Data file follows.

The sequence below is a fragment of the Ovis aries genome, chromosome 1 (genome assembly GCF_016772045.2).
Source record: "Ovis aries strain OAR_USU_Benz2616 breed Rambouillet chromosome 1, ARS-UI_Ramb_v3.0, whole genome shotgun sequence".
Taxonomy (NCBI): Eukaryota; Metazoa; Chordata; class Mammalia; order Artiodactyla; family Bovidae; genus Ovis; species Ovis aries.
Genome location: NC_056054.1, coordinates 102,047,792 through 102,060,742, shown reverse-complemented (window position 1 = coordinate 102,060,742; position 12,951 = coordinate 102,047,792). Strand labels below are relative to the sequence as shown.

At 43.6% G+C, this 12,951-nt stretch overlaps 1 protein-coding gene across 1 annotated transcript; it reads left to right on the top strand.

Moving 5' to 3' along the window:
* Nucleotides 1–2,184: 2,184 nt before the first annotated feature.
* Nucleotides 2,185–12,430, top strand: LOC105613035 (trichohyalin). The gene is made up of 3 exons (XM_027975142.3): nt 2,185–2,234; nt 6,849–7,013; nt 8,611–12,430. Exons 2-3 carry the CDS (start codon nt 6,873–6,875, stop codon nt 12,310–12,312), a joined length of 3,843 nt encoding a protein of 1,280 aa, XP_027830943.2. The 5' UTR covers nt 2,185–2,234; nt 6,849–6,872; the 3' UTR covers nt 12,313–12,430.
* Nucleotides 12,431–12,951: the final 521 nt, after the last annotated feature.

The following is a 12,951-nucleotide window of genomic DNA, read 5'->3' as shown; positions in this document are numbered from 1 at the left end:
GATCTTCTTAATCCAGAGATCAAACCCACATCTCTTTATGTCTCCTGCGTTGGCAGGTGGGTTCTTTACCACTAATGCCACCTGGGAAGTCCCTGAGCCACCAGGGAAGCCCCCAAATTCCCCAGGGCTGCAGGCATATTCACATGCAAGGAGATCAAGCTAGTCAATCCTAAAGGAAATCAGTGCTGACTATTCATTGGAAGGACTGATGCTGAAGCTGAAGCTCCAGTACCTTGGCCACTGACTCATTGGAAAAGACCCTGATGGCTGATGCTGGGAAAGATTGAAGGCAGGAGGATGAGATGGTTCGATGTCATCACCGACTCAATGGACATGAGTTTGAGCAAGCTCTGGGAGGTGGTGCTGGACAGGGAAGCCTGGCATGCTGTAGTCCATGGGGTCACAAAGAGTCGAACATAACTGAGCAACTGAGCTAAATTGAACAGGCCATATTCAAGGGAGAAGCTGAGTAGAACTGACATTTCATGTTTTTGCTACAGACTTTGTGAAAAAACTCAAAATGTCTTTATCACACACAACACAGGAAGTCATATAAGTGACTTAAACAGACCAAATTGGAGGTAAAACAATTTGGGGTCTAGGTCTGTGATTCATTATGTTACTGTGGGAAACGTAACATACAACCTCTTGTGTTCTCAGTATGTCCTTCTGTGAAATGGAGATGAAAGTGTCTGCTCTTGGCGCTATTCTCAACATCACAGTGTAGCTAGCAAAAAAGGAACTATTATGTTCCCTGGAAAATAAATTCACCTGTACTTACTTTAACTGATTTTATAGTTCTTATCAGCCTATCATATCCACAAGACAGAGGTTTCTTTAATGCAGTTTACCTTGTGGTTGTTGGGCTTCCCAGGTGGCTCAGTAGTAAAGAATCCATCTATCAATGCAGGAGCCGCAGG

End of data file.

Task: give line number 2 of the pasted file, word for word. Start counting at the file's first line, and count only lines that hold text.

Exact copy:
Source record: "Ovis aries strain OAR_USU_Benz2616 breed Rambouillet chromosome 1, ARS-UI_Ramb_v3.0, whole genome shotgun sequence".